RAPTORS are once again in the news, with sea eagle predation across the Western Isles and Highland proving to be a real blight on the rural economy of those regions. And they are moving outwards from their strongholds at a rate of knots.

While we can have every sympathy for preserving the rights of wild animals, the sea eagle is different as it is a relatively recent re-introduction. Many of those whose businesses have been murdered by livestock losses will understand just why these massive killing machines were hunted to extinction many years ago.

That is not something which anyone, in these more enlightened days, would condone. But, there must be a collective responsibility – with the emphasis on the word 'responsibility' – from those stakeholders who have the best interests of the more remote areas of Scotland at heart to come up with a plan which will allow the co-existence of the wild creatures and those who make a living from the land.

Because of the fear of retribution from desktop nature warriors, whose majority of experience comes from single issue propagandists, like Chris Packham, many of those in this circle with the ability to manage change will not use the word 'cull'. But this needs to be addressed.

We have beavers impacting on some of Scotland's best farmland; we have badgers and foxes decimating ground-nesting bird populations; and we have aerial raptors the size of barn doors which can only end in a hierarchical devastation of lesser species. What happens, then – they start eating each other.

So, it's hypocritical in the extreme to welcome with open arms a spend of £8m – yes £8m – to rid the Orkneys of stoats, while sea eagles roam with impunity. If we can accept the destruction of stoats for a greater good – of whose making? – then why can we not accept that sea eagles, buzzards, beavers, foxes and badgers need to be controlled too?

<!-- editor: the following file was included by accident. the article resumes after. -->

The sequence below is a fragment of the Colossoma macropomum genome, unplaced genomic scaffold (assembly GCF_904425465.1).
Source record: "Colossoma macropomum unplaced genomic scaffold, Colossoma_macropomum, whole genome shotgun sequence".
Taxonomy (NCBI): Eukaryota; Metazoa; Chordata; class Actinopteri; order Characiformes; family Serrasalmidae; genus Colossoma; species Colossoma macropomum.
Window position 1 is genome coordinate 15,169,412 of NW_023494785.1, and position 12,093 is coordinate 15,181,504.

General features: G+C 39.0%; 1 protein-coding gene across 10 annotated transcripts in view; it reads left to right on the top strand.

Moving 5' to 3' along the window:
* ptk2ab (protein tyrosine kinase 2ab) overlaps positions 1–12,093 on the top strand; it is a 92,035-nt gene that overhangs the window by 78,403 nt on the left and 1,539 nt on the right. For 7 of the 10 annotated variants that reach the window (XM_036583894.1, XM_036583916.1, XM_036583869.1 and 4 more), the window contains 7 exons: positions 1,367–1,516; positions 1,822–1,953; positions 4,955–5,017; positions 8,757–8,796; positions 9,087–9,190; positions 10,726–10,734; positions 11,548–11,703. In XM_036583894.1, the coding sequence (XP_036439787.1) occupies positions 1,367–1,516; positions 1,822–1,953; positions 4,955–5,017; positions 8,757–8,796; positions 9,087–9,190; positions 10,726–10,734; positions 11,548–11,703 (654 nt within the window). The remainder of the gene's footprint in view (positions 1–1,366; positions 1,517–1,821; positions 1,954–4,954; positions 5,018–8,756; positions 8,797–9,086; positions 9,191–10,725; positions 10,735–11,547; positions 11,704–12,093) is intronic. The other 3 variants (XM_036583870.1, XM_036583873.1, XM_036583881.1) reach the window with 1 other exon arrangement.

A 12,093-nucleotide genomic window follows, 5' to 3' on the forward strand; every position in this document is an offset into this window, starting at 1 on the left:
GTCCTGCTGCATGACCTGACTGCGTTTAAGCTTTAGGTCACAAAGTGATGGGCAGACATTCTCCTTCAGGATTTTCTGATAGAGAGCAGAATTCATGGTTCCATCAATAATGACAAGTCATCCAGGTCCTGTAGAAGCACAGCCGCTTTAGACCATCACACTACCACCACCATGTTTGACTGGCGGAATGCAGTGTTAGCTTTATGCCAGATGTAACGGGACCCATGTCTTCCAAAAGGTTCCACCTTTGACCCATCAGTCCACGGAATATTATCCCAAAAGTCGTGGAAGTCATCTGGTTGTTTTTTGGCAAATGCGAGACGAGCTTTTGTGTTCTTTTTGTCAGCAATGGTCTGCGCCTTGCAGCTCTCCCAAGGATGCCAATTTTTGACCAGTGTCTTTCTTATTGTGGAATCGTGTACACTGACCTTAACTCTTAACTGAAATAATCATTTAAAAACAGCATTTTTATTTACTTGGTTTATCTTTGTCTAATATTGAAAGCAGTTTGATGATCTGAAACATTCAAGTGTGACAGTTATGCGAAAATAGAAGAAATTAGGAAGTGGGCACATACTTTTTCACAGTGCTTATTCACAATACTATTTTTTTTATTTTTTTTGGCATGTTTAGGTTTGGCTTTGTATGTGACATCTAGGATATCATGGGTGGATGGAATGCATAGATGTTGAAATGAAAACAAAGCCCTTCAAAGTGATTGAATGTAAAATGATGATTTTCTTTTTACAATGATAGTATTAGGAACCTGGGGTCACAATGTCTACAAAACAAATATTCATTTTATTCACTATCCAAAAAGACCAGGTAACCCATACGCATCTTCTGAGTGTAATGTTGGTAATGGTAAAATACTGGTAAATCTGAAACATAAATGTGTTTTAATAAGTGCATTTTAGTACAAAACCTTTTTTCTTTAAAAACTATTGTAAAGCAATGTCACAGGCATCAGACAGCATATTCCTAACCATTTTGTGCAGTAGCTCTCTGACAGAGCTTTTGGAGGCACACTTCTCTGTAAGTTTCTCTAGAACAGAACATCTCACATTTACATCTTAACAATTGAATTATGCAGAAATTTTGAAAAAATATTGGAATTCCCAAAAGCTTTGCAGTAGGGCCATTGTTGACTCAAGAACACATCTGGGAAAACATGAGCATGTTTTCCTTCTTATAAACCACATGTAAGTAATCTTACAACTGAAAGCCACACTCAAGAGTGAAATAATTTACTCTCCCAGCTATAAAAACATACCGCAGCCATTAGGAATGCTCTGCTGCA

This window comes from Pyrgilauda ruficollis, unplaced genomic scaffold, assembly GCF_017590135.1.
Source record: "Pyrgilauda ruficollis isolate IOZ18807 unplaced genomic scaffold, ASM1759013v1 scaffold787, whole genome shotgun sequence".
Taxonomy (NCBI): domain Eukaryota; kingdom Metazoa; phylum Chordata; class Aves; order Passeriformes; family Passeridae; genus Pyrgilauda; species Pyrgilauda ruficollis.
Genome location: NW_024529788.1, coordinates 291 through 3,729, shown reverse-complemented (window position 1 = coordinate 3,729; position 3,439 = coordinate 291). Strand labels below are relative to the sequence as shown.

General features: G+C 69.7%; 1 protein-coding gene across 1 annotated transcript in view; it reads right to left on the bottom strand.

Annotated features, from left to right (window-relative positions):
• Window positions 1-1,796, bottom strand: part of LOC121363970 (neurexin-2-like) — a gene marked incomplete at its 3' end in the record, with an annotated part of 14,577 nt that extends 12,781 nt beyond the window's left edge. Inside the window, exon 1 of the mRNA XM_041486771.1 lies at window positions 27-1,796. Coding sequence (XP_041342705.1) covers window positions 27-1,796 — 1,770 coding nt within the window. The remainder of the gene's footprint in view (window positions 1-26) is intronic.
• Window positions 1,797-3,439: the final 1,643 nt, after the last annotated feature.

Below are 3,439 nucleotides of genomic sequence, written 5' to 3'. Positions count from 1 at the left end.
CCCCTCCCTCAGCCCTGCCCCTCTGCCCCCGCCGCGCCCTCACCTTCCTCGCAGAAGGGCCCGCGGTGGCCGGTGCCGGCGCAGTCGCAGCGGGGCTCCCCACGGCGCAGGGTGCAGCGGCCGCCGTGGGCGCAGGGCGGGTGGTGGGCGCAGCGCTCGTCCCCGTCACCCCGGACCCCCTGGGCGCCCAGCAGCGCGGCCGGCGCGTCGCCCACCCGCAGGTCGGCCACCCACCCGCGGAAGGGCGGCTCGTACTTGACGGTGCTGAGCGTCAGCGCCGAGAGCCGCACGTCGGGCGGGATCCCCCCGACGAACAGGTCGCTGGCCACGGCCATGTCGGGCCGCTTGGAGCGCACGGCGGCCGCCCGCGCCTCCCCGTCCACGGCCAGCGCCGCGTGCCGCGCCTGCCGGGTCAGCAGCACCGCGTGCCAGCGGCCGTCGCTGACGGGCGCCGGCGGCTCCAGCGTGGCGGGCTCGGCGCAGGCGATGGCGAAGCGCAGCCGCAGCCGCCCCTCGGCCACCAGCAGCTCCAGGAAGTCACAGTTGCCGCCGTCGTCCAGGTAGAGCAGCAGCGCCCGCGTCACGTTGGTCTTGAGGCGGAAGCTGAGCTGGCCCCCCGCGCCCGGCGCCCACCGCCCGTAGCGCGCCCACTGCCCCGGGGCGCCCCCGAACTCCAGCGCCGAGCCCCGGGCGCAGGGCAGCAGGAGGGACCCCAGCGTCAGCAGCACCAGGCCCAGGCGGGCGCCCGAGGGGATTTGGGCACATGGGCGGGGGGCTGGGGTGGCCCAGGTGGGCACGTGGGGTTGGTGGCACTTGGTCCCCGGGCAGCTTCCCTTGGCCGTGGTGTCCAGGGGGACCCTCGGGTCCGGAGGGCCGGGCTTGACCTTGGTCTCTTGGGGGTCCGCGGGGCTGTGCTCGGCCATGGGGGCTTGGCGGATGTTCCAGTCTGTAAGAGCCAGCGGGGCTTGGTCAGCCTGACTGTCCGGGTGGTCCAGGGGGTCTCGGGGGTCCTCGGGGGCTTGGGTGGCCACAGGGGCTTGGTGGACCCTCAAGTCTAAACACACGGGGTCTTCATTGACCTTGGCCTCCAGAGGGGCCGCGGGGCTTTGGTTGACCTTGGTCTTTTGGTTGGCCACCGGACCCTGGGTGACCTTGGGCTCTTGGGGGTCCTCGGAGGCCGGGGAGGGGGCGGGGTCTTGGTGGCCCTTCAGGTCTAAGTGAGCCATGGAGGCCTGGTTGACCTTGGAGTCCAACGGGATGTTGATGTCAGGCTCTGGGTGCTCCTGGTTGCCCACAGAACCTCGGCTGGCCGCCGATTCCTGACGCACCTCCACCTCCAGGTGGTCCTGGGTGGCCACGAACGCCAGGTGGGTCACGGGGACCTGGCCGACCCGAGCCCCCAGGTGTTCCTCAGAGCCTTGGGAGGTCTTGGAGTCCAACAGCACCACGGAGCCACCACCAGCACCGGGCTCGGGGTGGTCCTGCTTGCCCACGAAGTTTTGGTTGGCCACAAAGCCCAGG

We do not live in an area large enough to sustain an ecology which can evolve into its natural kilter – especially when the likes of sea eagles can cover 100s of square miles of territory, or badgers can roam up to 20 miles in one night. We have human impact in most areas of Scotland and to remove our rights to work and make a living where generations have done so before, in favour of the questionable rights of animals, is fatuous.

All could live in harmony, but it is time that those organisations which are charged with the responsibility of the countryside and its management, actually acknowledge the fact that 'management' might include a well-thought out control plan to encourage sustainable and healthy stocks of all animals in the eco system. The animals cannot do this alone.